Lesson learned


15 replies to this topic
  • 450_gal

Posted April 01, 2008 - 09:37 PM

#1

Get a torque wrench.

Make sure everything, I mean, every little thing is torqued to spec.

Some of you may remember that I had some bike issues last week. Turns out that my cam cap was tightened too much and it caused the bike to jump timing and seize up.

  • grayracer513

Posted April 01, 2008 - 09:50 PM

#2

The cam caps are probably the single most critical torque point on the entire YZF engine. It is extremely important to be sure that you can seat the caps squarely without drawing them down with the bolts, to torque them evenly, in order and in at least 3 small steps.

Personally, I have always felt that 86 inch pounds with oiled bolts, as called for, is more torque than is required, and more than feels safe to me. So, I substitute 75-80 instead.

  • sirthumpalot

Posted April 02, 2008 - 02:33 AM

#3

Why do we always learn the expensive lessons the hard way. :bonk:

My opinion is get at least 2 torque wrenches. 1 for larger bolts (axles, etc..) and one for the smaller more delicate stuff (like cam caps, oil filter cover, etc..). The larger wrenches generally aren't accurate enough for the really delicate stuff, even if they adjust that low. Avoid the types that bend, they're very difficult to be dead-accurate with. Get a good clicker wrench. Avoid the $10 car store specials and get something good. Sears has some fairly decent wrenches for under $100. Once you have them, they do need to be calibrated on occasion.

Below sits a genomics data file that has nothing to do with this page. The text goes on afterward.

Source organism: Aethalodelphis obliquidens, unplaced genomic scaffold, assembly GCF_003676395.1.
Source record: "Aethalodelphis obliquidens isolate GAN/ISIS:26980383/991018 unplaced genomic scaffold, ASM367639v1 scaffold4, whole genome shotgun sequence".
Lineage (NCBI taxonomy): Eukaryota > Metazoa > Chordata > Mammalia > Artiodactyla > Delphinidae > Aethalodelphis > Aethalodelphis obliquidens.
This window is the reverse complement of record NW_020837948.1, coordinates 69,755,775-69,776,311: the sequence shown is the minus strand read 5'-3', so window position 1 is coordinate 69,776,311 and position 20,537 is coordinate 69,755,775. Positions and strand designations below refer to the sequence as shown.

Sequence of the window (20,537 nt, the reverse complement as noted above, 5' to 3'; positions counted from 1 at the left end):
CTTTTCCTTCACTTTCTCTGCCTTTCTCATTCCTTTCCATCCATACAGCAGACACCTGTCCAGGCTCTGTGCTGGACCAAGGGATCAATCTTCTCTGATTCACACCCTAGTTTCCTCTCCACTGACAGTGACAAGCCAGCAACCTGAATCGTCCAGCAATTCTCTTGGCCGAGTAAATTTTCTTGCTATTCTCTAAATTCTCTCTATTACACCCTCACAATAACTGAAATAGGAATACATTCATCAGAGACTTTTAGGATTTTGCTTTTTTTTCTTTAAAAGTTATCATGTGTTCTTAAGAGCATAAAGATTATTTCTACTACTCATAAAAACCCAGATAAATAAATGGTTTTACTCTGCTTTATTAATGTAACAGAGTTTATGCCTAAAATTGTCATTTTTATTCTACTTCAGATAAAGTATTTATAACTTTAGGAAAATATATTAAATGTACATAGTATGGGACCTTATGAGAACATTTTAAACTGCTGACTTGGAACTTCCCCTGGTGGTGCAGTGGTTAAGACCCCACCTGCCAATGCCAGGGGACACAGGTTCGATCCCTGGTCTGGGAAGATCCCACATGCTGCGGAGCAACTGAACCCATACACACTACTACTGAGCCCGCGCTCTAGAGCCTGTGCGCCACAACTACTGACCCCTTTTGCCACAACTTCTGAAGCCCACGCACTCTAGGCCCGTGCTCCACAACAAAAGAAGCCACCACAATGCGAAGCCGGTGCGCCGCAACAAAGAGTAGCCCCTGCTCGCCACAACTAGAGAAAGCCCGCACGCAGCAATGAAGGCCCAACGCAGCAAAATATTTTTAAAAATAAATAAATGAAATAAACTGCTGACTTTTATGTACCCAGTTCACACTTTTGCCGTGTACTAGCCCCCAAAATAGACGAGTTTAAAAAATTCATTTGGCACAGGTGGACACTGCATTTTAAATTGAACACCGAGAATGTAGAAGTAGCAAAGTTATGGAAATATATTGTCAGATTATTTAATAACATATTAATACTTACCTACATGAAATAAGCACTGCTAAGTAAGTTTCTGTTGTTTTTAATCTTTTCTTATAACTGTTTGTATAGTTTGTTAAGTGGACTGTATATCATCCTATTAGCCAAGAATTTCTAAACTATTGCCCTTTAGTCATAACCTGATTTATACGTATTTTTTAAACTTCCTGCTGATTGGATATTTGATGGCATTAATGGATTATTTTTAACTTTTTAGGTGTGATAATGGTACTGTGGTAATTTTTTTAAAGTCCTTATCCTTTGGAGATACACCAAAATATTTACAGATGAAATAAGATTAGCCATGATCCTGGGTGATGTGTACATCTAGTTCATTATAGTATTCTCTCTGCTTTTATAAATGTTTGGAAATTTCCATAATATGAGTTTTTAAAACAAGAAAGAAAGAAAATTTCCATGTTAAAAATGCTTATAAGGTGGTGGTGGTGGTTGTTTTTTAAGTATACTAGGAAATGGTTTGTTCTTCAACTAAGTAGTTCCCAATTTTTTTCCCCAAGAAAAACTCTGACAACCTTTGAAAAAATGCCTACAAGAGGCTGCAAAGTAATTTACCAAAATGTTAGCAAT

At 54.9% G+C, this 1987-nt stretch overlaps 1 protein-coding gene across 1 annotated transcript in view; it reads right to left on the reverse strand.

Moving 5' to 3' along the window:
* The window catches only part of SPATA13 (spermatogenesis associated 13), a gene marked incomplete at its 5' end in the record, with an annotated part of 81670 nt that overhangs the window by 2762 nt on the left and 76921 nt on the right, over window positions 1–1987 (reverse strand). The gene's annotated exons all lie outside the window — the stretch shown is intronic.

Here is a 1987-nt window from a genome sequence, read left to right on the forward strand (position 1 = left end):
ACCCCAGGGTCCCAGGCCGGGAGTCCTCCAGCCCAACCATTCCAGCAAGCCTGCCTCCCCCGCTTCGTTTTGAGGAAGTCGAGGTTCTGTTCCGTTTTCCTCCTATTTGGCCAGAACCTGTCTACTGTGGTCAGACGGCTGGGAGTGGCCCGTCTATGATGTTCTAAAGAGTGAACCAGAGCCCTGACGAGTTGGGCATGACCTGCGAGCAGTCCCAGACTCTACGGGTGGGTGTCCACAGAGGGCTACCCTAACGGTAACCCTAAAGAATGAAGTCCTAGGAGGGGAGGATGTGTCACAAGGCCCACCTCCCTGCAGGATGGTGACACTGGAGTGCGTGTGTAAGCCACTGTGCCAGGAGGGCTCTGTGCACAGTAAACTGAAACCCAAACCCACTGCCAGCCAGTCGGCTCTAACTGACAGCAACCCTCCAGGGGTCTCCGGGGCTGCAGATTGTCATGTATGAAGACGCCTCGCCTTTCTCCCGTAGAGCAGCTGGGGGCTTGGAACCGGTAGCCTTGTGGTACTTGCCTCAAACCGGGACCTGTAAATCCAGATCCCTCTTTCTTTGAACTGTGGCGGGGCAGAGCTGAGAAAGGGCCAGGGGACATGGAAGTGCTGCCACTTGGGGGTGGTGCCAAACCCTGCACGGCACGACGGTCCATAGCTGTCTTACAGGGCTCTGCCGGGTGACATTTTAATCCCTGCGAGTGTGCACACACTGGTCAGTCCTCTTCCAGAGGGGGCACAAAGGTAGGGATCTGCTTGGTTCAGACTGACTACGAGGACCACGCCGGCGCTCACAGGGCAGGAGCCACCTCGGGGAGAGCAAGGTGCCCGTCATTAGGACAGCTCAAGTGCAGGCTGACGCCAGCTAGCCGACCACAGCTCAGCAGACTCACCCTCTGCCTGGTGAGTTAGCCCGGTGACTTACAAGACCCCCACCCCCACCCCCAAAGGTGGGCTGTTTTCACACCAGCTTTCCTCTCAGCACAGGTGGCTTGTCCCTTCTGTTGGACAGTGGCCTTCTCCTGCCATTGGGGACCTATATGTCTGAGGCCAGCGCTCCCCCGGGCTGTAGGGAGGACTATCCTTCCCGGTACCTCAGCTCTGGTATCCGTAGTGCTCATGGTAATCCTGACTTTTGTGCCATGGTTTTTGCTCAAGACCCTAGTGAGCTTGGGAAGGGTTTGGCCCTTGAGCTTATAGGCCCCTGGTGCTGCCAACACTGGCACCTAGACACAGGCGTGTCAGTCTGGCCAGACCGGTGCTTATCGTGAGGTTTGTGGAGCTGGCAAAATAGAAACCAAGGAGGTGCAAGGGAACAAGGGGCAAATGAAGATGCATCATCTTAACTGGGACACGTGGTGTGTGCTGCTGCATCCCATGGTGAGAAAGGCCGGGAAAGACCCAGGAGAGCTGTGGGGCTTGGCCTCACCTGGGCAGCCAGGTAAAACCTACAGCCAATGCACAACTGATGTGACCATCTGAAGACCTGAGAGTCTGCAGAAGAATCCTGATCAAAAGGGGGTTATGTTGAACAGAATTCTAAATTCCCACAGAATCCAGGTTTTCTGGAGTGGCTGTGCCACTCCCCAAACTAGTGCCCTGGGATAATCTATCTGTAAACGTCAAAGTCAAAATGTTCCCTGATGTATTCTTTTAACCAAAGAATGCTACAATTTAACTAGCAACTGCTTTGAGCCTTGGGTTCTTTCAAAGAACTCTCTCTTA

Anyone can just slap things together and be lucky a few times, if you want good results every time then you have to be maticulious. Good luck! :prof:

  • grayracer513

Posted April 02, 2008 - 05:56 AM

#4

I own 3; one 1/4" flex beam, 0-120 in/lb, a 3/8" Snap-on digital (replaces a flex beam of the same size) 0-100 ft/lb, and a 1/2" Snap-On clicker for 30-150 ft/lb. Torque wrenches are most accurate in the center 70% of their range, which is why I own 3. Flex beam wrenches aren't as cool as clickers or digitals, but they are much less expensive, and very well suited to the home shop. If you have a used tool store in your neighborhood, it's a good place to look.

  • sirthumpalot

Posted April 02, 2008 - 06:00 AM

#5